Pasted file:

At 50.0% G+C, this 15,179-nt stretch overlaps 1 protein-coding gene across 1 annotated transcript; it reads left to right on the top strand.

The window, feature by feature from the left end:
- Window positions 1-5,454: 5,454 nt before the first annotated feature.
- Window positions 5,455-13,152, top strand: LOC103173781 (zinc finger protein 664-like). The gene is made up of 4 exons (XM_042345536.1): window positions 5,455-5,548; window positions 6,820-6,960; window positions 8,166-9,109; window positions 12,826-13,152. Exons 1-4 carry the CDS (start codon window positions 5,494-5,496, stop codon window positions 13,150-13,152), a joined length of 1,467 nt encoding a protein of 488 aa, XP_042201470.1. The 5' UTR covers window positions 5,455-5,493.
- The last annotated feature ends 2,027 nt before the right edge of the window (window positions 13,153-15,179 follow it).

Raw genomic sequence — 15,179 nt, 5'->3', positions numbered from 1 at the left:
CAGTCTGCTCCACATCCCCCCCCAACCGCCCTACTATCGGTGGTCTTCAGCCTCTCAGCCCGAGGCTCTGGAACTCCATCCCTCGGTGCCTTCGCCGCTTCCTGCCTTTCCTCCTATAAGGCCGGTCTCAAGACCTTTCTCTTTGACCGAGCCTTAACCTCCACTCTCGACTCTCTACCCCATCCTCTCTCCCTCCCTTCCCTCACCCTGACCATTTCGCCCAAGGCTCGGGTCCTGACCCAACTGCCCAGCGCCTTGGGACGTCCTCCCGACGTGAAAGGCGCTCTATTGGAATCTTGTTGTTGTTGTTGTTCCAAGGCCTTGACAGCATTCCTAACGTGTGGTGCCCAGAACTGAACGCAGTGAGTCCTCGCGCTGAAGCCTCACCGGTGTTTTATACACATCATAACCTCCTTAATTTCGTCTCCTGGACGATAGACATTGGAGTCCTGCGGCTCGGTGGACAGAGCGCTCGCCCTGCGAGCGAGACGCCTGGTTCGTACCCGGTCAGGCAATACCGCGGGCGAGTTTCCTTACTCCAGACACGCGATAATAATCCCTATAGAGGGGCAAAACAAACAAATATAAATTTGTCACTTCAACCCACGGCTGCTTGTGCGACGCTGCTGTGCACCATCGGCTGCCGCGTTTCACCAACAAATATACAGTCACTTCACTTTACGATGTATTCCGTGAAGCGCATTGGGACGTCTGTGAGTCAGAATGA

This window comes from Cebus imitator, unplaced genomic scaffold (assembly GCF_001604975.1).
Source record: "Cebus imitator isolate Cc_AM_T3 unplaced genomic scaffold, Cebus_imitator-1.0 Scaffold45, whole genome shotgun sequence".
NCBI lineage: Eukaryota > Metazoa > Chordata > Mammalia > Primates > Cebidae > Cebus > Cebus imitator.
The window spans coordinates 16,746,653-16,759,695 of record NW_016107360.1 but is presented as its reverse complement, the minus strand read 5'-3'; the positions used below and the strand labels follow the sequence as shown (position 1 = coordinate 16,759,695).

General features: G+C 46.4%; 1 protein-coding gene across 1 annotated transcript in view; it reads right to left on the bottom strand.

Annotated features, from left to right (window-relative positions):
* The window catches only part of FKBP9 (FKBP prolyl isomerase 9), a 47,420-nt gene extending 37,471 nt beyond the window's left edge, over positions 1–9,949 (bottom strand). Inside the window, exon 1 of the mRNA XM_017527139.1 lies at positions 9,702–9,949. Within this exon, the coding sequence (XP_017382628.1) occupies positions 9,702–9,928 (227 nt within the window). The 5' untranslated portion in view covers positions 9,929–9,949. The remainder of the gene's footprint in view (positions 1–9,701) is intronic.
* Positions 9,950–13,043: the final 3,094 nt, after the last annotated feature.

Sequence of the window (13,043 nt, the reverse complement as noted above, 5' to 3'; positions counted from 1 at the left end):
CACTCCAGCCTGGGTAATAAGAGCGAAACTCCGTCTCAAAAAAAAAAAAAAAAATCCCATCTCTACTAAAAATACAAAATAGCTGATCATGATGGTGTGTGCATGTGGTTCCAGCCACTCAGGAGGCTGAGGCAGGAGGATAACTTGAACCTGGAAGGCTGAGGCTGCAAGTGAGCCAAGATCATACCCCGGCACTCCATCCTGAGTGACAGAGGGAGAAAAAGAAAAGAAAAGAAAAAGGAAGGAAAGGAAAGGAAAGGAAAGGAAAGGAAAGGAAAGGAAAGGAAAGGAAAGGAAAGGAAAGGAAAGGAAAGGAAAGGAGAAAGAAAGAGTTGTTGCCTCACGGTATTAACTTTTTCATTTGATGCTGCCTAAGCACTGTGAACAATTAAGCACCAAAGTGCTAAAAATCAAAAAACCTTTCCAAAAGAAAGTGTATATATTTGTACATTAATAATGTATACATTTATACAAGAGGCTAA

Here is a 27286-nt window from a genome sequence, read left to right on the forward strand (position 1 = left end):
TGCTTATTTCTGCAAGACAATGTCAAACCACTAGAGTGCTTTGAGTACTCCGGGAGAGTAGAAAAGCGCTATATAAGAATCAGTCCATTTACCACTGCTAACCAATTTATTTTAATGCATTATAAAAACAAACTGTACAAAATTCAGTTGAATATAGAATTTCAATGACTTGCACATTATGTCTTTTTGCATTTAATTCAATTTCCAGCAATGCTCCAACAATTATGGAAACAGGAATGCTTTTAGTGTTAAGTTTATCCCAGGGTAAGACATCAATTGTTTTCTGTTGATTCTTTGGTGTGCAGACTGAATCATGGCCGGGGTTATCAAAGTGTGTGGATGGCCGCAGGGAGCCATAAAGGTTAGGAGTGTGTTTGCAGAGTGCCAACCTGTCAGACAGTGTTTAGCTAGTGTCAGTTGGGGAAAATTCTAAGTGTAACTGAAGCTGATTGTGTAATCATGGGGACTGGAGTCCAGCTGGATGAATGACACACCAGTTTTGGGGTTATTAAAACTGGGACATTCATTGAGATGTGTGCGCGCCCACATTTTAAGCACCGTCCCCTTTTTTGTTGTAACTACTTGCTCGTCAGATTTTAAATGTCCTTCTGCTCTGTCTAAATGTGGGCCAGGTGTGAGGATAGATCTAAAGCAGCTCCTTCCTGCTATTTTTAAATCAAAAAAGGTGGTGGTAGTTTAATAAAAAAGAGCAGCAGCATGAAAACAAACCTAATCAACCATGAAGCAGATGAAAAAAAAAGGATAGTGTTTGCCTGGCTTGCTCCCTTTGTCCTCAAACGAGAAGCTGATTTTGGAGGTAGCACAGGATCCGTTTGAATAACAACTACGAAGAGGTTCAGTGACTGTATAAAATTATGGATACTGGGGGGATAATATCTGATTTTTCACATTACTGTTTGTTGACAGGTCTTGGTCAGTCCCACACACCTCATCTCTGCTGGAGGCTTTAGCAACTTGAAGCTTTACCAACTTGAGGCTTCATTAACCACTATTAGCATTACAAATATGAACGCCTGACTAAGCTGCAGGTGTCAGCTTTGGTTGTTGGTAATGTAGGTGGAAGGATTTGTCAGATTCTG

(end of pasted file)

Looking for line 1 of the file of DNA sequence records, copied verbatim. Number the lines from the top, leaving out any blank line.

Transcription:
At 50.0% G+C, this 15,179-nt stretch overlaps 1 protein-coding gene across 1 annotated transcript; it reads left to right on the top strand.